October 12, 2008 · 10:30 AM
This location is shown only to members
On Sunday, October 12th let's head to the New York Film Festival to see the 11:15am screening of the French film "Let It Rain".
After the movie, we'll head to Le Pain Quotidien; (922 7th Ave @ 58th St) for a vegetarian meal and discussion about the film.
Note: the restaurant serves meat but we respectfully ask that you order vegetarian when out with this group.
Please be prepared to:
* Update your RSVP at least 24 hrs in advance (day-of "Maybe"s will be considered "No"s)
* Arrive by 10:30am and look for familiar faces. Note: we're arriving extra-early to ensure good seats!
* Pay for your food/drink
* Buy your ticket in advance from the Film Society of Lincoln Center to save time and guarantee yourself a seat. We're heading to the 11:15am screening on Sunday, October 12th.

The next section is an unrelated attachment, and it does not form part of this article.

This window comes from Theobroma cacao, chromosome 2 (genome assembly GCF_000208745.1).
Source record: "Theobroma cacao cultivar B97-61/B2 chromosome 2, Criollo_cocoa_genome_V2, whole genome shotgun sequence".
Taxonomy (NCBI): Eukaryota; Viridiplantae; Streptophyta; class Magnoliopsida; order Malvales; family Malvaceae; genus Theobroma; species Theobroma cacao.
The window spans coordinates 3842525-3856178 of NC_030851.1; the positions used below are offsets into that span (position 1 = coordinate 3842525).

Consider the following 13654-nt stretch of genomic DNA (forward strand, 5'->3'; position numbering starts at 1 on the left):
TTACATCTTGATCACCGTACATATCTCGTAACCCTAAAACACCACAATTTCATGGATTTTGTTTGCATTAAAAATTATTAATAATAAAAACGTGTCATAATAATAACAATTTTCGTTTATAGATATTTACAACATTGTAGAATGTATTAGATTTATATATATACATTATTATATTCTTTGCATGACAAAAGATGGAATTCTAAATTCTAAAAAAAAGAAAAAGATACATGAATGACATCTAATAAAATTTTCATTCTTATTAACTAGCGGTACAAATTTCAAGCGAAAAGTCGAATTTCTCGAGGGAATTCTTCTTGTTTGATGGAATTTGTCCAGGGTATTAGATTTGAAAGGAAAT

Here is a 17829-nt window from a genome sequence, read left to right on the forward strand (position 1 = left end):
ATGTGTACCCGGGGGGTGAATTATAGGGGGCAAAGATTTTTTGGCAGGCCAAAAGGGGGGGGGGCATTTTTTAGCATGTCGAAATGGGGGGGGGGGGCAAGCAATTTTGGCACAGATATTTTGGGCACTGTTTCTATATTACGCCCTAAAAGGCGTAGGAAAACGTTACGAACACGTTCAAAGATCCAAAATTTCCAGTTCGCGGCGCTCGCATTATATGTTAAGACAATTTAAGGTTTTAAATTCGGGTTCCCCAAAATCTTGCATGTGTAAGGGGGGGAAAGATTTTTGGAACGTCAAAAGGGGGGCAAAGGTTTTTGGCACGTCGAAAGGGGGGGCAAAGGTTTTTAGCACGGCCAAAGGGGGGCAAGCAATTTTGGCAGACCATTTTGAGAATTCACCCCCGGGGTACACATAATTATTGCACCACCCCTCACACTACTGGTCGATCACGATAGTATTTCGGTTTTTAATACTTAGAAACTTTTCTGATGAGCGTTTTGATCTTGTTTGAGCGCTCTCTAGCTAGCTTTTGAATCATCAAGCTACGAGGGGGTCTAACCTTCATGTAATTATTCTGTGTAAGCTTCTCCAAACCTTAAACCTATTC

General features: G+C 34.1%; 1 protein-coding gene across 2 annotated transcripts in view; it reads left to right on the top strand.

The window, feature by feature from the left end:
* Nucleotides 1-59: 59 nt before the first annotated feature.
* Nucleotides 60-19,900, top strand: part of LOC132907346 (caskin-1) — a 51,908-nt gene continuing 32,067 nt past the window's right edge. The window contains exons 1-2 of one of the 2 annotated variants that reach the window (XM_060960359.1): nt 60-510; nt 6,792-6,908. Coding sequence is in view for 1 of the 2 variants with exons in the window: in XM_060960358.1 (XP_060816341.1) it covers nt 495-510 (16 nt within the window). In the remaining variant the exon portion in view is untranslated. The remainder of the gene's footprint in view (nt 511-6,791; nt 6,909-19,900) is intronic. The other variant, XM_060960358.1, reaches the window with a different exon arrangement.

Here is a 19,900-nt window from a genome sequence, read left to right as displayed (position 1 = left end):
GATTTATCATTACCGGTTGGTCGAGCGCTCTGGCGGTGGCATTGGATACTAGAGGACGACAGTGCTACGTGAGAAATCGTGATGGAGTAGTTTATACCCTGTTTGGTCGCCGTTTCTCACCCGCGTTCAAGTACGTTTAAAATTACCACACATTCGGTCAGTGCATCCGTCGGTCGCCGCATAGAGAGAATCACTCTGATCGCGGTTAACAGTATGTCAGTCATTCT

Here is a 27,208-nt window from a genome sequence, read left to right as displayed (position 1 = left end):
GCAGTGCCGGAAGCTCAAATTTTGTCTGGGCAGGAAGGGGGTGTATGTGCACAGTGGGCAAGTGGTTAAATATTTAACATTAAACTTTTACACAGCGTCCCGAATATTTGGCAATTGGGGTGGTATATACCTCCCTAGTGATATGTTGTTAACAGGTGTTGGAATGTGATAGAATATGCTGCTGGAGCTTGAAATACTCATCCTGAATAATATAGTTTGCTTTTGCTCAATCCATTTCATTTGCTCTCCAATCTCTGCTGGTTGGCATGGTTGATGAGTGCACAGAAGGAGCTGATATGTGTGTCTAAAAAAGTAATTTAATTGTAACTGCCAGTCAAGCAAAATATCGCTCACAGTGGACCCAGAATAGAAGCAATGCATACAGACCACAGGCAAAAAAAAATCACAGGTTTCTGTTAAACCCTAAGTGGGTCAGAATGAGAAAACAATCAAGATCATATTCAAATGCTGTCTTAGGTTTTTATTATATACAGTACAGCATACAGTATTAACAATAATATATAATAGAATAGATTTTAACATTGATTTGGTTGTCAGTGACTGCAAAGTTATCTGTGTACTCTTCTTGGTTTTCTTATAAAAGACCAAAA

About the film
Let It Rain / Parlez-moi de la pluie
Series: 46th New York Film Festival [Sept. 26 – Oct. 12, 2008]
Director: Agnès Jaoui, Country: France, Release: 2008, Runtime: 110
The urbane social satirist Agnès Jaoui (The Taste of Others, NYFF 2000; Look At Me, Opening Night, NYFF 2004) is at the height of her powers, both as a filmmaker and as an actor, in this deftly structured comic study of self-delusion set in an unexpectedly rainy southern France.
The director plays a self-regarding feminist novelist weighing a run at politics, who returns to her childhood summer home to sort out family business with her homebody sister. Jaoui’s inimitable creative partner Jean-Pierre Bacri is pitch-perfect as an equally self-absorbed filmmaker angling to make a documentary about powerful women.
Often compared to Woody Allen, her perceptions about class, power and sexual politics are so sharp and her wit so light that perhaps it’s time to start thinking of this wonderful filmmaker as a modern-day French Jane Austen.
Unpredictable Behaviour: Sherlock Holmes and Dr. Watson finally solve the mystery of Jack the Ripper through a discussion on rational thought and the human intellect. Ernst Weber and Pasha Shapiro, USA/Germany, 2007; 5m.